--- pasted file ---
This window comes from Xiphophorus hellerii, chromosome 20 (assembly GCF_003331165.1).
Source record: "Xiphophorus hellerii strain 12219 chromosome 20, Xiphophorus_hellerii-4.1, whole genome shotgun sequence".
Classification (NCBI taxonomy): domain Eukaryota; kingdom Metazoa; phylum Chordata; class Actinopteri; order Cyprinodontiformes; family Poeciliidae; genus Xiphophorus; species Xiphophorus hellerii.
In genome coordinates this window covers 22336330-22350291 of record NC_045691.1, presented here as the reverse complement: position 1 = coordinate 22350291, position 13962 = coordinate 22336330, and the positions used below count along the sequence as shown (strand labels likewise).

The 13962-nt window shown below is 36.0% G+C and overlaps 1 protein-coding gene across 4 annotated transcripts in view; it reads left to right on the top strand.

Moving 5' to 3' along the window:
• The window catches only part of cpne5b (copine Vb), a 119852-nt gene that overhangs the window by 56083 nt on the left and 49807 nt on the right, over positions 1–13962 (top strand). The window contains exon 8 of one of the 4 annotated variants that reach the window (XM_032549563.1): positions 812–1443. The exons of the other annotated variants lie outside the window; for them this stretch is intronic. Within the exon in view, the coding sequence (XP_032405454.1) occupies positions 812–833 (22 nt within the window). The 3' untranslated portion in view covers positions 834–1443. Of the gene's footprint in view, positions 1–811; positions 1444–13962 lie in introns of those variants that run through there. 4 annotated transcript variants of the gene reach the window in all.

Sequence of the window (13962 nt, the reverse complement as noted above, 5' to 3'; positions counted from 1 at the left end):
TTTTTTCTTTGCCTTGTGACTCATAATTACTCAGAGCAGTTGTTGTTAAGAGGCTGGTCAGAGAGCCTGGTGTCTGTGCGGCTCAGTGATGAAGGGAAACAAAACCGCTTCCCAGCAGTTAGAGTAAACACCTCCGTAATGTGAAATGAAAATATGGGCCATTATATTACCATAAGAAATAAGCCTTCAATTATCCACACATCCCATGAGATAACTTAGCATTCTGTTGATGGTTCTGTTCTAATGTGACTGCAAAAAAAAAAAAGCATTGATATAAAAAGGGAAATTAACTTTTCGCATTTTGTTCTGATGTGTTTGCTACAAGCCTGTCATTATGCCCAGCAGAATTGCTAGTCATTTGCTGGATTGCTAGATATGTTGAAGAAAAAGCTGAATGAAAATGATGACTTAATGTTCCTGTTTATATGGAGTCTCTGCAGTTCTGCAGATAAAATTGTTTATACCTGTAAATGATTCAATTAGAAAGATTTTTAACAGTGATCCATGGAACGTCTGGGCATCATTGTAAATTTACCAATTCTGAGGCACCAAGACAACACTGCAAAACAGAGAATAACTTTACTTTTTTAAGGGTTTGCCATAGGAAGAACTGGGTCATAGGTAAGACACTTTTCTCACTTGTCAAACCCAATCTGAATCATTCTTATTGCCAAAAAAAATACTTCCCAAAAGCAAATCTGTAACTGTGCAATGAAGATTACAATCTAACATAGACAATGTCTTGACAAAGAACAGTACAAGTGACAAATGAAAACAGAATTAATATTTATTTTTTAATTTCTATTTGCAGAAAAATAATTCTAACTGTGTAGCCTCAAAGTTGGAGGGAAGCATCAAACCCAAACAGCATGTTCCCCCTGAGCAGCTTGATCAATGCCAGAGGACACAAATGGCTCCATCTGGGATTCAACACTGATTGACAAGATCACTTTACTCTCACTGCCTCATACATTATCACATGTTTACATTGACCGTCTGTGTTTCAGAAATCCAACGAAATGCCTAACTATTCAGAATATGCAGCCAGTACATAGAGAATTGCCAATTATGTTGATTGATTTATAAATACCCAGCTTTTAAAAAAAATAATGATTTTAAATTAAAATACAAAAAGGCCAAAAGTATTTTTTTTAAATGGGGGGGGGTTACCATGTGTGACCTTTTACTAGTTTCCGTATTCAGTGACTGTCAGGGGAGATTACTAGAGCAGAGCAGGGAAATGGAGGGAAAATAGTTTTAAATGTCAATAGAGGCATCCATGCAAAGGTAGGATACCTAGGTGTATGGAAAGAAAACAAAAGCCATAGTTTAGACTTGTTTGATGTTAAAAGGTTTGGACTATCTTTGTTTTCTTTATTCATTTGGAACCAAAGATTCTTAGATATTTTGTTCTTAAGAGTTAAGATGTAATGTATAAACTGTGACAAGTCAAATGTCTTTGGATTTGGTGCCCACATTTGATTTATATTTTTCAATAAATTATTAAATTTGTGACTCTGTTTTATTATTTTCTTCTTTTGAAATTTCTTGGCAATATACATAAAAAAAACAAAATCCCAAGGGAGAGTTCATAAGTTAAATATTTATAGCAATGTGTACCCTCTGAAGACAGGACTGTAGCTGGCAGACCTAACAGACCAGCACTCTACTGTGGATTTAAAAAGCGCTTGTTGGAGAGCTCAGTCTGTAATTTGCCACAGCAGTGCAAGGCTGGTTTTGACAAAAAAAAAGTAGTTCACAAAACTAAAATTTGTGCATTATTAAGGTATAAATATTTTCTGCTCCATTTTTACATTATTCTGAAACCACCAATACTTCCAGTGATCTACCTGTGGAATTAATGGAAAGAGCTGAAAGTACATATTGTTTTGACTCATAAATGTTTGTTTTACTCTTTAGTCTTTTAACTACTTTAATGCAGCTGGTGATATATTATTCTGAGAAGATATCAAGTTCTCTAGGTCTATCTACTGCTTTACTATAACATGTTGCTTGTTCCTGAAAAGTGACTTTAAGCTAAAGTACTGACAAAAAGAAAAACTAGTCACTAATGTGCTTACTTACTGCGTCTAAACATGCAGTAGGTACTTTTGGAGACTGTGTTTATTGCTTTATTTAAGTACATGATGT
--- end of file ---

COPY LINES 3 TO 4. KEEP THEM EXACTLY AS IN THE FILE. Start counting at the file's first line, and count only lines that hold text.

Classification (NCBI taxonomy): domain Eukaryota; kingdom Metazoa; phylum Chordata; class Actinopteri; order Cyprinodontiformes; family Poeciliidae; genus Xiphophorus; species Xiphophorus hellerii.
In genome coordinates this window covers 22336330-22350291 of record NC_045691.1, presented here as the reverse complement: position 1 = coordinate 22350291, position 13962 = coordinate 22336330, and the positions used below count along the sequence as shown (strand labels likewise).